In the end after generations of stark contrast in skin complexion between the haves and the have-nots, the affiliation of social standing based on skin complexion became complete.

It was Unilever that first took advantage and capitalised upon these attitudes in 1978 by introducing Fair&Lovely cream.

One product from the Fair&Lovely range called Fair&Lovely Advanced Multivitamin cream has the following description:

‘ANTIOXIDANT lightening action on dark circles

VITAMIN MASK lightening of skin color’

Although Fair&Lovely was the original product to be introduced as a way for customers to act upon such deep-seated beliefs, it is PONDS (another of Unilever’s companies) who made serious headway in further perpetuating this misguided bias.

For instance, in a recent marketing strategy PONDS undertook a series of short adverts with high profile and influential Bollywood stars, which could be described as nothing less then blunt discrimination.

As is observable within the advert and the product description the emphasis is firmly placed on the idea of fairness as a ‘characteristic’, to be sought and desired, regardless of the month of the year or situation.

Though the industry currently faces criticism from anti-discrimination organisations and medical experts, it is nevertheless expected to grow. This is primarily due to the fact that the Indian middle class is expected to grow to 583 million by the year 2025. Hence the belief that ‘fairness’ is synonymous with upward social mobility, and desirability.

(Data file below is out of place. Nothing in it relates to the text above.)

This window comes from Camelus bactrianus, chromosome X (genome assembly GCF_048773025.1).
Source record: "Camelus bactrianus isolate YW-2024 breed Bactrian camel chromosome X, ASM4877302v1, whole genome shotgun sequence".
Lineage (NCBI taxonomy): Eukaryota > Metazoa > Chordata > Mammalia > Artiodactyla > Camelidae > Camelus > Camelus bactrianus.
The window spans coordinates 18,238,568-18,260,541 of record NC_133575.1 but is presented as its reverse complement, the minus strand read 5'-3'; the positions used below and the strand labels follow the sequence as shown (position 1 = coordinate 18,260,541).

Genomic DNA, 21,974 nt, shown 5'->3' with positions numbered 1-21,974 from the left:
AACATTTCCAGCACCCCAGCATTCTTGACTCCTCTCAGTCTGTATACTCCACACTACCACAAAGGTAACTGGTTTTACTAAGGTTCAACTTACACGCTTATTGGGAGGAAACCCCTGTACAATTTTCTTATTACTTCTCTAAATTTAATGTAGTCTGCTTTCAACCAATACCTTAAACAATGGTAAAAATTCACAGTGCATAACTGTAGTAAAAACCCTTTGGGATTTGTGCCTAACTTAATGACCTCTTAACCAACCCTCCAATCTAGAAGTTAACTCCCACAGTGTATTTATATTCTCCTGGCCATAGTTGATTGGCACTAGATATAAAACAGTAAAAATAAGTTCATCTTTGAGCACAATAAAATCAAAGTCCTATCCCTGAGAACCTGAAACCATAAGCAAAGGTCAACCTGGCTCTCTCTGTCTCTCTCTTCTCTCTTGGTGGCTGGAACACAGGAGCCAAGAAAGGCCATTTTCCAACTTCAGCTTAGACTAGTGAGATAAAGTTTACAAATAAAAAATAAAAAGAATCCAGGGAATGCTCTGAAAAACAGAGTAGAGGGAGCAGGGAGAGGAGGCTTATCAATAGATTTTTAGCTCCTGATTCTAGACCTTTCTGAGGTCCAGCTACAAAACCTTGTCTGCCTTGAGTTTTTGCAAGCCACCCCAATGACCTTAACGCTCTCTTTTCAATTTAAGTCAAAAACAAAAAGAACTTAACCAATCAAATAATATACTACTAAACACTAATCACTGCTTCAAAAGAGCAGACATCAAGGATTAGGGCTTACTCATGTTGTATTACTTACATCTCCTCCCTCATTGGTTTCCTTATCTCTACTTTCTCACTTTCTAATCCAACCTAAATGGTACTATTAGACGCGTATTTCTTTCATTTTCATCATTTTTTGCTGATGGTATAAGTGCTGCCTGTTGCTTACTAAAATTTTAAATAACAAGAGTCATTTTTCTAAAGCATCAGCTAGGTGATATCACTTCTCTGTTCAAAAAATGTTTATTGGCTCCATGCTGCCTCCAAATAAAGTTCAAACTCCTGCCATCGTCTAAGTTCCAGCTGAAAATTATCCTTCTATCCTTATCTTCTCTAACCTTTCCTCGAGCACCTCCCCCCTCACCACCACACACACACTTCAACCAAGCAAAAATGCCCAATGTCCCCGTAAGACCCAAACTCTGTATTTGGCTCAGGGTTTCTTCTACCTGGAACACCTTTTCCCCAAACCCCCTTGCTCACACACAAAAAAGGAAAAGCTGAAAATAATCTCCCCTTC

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The skin-whitening industry faces condemnation from anti-racist organisations in India, one such organisation is the campaign Dark Is Beautiful. The campaign, which has various, significant figures behind its message, hosts Nandita Das as their lead spokeswomen. The organisation has undertaken activities through a variety of platforms ranging from an online blog, interviews and workshop/seminars in order to challenge, and ultimately, have their anti-discriminatory message understood and embraced in mainstream South Asian society.

Spurred on by the works undertaken by anti-discriminatory campaigns thousands of miles away, the author of this article, Media Diversified, and many other enlightened activists took to Twitter on 24th August, 2013 in an attempt to alert PONDS to their racist adverts. Though no response was received by any of the participants of this spamming campaign, one hopes that that the core principles of equality and celebration of all skin complexions guiding this campaign were understood by PONDS.